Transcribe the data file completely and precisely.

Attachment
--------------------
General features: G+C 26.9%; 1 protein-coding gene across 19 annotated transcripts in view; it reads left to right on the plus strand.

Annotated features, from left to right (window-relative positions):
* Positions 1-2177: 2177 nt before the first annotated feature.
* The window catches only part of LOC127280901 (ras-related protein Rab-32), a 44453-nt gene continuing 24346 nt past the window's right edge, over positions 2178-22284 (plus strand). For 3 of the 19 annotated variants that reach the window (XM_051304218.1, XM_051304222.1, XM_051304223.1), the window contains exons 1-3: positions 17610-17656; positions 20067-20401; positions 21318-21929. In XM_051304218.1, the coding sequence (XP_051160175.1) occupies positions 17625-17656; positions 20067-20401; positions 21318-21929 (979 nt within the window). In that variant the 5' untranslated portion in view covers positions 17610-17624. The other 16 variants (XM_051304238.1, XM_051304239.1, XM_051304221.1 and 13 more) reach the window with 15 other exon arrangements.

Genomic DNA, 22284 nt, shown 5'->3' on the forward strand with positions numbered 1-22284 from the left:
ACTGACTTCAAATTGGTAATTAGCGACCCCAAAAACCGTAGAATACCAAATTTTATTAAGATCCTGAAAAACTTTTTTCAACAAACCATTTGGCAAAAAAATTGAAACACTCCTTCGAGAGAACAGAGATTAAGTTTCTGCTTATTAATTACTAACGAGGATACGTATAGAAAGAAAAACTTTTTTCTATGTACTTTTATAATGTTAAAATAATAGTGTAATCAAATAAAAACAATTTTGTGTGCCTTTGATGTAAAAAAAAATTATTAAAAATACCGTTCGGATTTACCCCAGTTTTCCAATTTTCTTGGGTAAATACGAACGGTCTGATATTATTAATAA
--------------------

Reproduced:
General features: G+C 26.9%; 1 protein-coding gene across 19 annotated transcripts in view; it reads left to right on the plus strand.

Annotated features, from left to right (window-relative positions):
* Positions 1-2177: 2177 nt before the first annotated feature.
* The window catches only part of LOC127280901 (ras-related protein Rab-32), a 44453-nt gene continuing 24346 nt past the window's right edge, over positions 2178-22284 (plus strand). For 3 of the 19 annotated variants that reach the window (XM_051304218.1, XM_051304222.1, XM_051304223.1), the window contains exons 1-3: positions 17610-17656; positions 20067-20401; positions 21318-21929. In XM_051304218.1, the coding sequence (XP_051160175.1) occupies positions 17625-17656; positions 20067-20401; positions 21318-21929 (979 nt within the window). In that variant the 5' untranslated portion in view covers positions 17610-17624. The other 16 variants (XM_051304238.1, XM_051304239.1, XM_051304221.1 and 13 more) reach the window with 15 other exon arrangements.

Genomic DNA, 22284 nt, shown 5'->3' on the forward strand with positions numbered 1-22284 from the left:
ACTGACTTCAAATTGGTAATTAGCGACCCCAAAAACCGTAGAATACCAAATTTTATTAAGATCCTGAAAAACTTTTTTCAACAAACCATTTGGCAAAAAAATTGAAACACTCCTTCGAGAGAACAGAGATTAAGTTTCTGCTTATTAATTACTAACGAGGATACGTATAGAAAGAAAAACTTTTTTCTATGTACTTTTATAATGTTAAAATAATAGTGTAATCAAATAAAAACAATTTTGTGTGCCTTTGATGTAAAAAAAAATTATTAAAAATACCGTTCGGATTTACCCCAGTTTTCCAATTTTCTTGGGTAAATACGAACGGTCTGATATTATTAATAA